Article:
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In Syria, US-backed militia trying to evacuate civilians trapped by Islamic State

Fighters of the Syrian Democratic Forces, a U.S.-allied Kurdish-led rebel group, patrol through the Islamic State-held village of Baghouz in the eastern Syrian province of Deir Ezzor. SDF officials have said the extremists are clinging to an area less than a square kilometer in the village of Baghouz and preventing more than 1,000 civilians from leaving the area. (Aboud Hamam/DPA/Zuma Press/TNS)

A U.S.-backed militia has sent trucks to the edge of Islamic State’s dwindling territory in eastern Syria to evacuate hundreds of civilians as well as surrendering fighters, many of them foreign-born, commanders said Tuesday.

About 200 families remain trapped in Islamic State’s last remaining slice of territory in eastern Syria, the United Nations said Tuesday, as sporadic clashes continue between the extremists and a U.S.-backed Kurdish militia known as the Syrian Democratic Forces, or SDF.

U.N. human rights chief Michelle Bachelet expressed concern for the families, including many women and children, trapped in the village of Baghouz, near the Iraqi border.

“Many of them are apparently being actively prevented from leaving by ISIL,” Bachelet said, using an acronym for the extremist group, in a statement released Tuesday.

They “continue to be subjected to intensified air and ground-based strikes by the U.S.-led coalition forces and their SDF allies on the ground.”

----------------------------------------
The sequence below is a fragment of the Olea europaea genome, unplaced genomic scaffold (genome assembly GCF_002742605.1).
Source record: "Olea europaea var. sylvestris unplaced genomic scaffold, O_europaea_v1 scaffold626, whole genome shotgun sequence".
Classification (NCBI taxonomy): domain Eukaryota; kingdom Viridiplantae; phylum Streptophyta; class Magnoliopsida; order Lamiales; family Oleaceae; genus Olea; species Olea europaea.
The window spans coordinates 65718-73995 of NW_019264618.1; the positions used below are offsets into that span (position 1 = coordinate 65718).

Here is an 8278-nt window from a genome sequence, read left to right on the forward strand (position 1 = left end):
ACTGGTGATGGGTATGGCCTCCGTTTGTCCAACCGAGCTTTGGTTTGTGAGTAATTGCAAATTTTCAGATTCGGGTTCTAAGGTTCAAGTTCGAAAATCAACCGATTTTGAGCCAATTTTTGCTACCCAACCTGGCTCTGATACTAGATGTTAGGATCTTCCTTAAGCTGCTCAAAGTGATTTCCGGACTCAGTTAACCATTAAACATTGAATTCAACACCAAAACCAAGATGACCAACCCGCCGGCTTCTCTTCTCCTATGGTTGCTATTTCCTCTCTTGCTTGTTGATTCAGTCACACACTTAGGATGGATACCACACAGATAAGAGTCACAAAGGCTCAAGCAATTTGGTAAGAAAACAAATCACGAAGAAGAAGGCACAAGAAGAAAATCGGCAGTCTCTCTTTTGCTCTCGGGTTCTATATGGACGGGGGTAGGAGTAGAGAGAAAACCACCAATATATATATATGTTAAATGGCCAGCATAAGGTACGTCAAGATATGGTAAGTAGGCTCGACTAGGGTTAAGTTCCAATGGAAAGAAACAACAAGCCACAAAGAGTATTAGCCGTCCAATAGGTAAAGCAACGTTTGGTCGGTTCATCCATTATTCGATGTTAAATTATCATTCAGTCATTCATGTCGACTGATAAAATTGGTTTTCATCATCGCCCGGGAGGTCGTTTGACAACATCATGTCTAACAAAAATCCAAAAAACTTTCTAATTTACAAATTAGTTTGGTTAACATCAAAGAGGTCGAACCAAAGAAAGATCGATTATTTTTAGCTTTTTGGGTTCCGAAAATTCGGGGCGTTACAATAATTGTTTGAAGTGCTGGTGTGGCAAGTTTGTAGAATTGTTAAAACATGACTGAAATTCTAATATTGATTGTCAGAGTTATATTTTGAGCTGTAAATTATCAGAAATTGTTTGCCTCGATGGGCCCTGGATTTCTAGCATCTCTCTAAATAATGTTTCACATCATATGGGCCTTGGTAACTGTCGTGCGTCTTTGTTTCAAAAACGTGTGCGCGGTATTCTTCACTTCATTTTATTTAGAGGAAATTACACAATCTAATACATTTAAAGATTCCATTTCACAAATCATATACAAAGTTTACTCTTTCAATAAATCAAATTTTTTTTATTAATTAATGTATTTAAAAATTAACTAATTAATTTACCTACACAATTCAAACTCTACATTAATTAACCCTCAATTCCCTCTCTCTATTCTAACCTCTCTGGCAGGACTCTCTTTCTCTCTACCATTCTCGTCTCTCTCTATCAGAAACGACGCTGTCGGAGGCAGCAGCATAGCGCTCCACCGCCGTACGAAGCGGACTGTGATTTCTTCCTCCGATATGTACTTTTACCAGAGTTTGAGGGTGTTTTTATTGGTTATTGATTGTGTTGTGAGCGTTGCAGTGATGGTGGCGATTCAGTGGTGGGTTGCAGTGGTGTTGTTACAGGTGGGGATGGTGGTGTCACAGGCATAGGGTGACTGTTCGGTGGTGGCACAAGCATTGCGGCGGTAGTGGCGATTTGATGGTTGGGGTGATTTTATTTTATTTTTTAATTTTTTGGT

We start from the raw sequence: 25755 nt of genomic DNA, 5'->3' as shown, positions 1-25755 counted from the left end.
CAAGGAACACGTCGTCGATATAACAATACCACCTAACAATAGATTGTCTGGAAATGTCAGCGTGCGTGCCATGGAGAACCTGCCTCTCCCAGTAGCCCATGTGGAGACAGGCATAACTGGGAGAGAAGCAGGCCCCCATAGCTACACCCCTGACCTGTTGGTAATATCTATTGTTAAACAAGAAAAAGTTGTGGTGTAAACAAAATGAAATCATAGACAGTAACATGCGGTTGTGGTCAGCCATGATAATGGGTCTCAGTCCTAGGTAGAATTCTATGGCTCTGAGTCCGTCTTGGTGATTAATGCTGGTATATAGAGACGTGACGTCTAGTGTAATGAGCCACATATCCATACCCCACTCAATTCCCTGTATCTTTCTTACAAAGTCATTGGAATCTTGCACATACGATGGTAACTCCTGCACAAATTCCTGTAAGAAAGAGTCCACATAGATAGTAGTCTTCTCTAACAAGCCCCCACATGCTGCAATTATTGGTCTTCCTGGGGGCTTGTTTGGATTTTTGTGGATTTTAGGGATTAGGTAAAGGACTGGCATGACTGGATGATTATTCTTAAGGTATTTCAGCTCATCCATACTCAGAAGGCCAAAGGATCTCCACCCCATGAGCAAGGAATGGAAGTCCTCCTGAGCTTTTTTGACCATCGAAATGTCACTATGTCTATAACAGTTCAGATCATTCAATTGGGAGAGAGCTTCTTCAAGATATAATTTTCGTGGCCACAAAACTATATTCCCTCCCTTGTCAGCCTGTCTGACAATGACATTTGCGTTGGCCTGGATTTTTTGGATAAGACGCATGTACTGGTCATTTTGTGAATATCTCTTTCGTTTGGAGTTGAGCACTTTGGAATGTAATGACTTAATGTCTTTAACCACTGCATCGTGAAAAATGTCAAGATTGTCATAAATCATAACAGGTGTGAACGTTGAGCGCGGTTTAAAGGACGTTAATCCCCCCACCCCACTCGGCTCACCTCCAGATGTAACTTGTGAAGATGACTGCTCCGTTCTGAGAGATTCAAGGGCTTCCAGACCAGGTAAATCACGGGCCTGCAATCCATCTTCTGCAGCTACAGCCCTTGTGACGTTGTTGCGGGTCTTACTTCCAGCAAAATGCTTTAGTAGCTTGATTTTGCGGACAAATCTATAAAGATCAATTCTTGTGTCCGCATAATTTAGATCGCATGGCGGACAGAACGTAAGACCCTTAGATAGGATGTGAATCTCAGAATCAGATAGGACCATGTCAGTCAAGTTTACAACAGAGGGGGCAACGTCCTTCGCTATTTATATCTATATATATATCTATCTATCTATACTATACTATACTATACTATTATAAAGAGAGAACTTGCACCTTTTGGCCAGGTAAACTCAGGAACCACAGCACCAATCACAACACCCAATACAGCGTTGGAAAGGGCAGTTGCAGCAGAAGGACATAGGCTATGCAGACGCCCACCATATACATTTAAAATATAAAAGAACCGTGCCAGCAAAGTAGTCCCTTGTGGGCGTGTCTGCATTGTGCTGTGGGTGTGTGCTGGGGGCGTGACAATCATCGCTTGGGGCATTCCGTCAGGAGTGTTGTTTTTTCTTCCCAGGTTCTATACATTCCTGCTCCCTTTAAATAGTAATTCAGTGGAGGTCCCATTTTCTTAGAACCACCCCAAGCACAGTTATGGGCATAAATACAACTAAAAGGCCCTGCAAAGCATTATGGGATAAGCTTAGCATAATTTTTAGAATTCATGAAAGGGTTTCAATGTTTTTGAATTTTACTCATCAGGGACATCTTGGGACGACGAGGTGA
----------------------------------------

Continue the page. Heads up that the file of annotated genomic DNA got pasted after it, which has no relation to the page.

An SDF spokesman said in a phone interview Tuesday that Islamic State had snipers shooting at those fleeing and had mined the road out of the enclave.

“The battle isn’t over yet. There are skirmishes every now and then, and we don’t know how long it will take to evacuate all the civilians,” said Adnan Afrin.

“But when battles intensify in other fronts, civilians are then able to escape and reach SDF forces.”

The evacuations come as the Kurdish militia is poised to overrun the last vestiges of Islamic State’s self-declared caliphate, which the group established five years ago and at its zenith controlled more than 34,000 square miles of territory in Syria and Iraq.

Since then, the militant group has steadily ceded ground to multiple international campaigns, including one by a U.S.-led coalition working in concert with the Kurds and another by Russia and its Syrian government allies.

Now, the SDF surrounds a few hundred militants and their families in a nearly quarter-mile area, the Kurds say. But the offensive has stalled for fear of inflicting civilian casualties.

The U.N. called on the coalition and its allies to provide safe passage to those fleeing while offering protection to those who wished to remain.

“Civilians continue to be used as pawns by the various parties. … They should not be sacrificed to ideology on the one hand, or military expediency on the other,” said Bachelet.

“If protecting civilian lives means taking a few more days to capture the last fraction of land controlled by ISIL, then so be it.”


© 2019 Los Angeles Times

Distributed by Tribune Content Agency, LLC.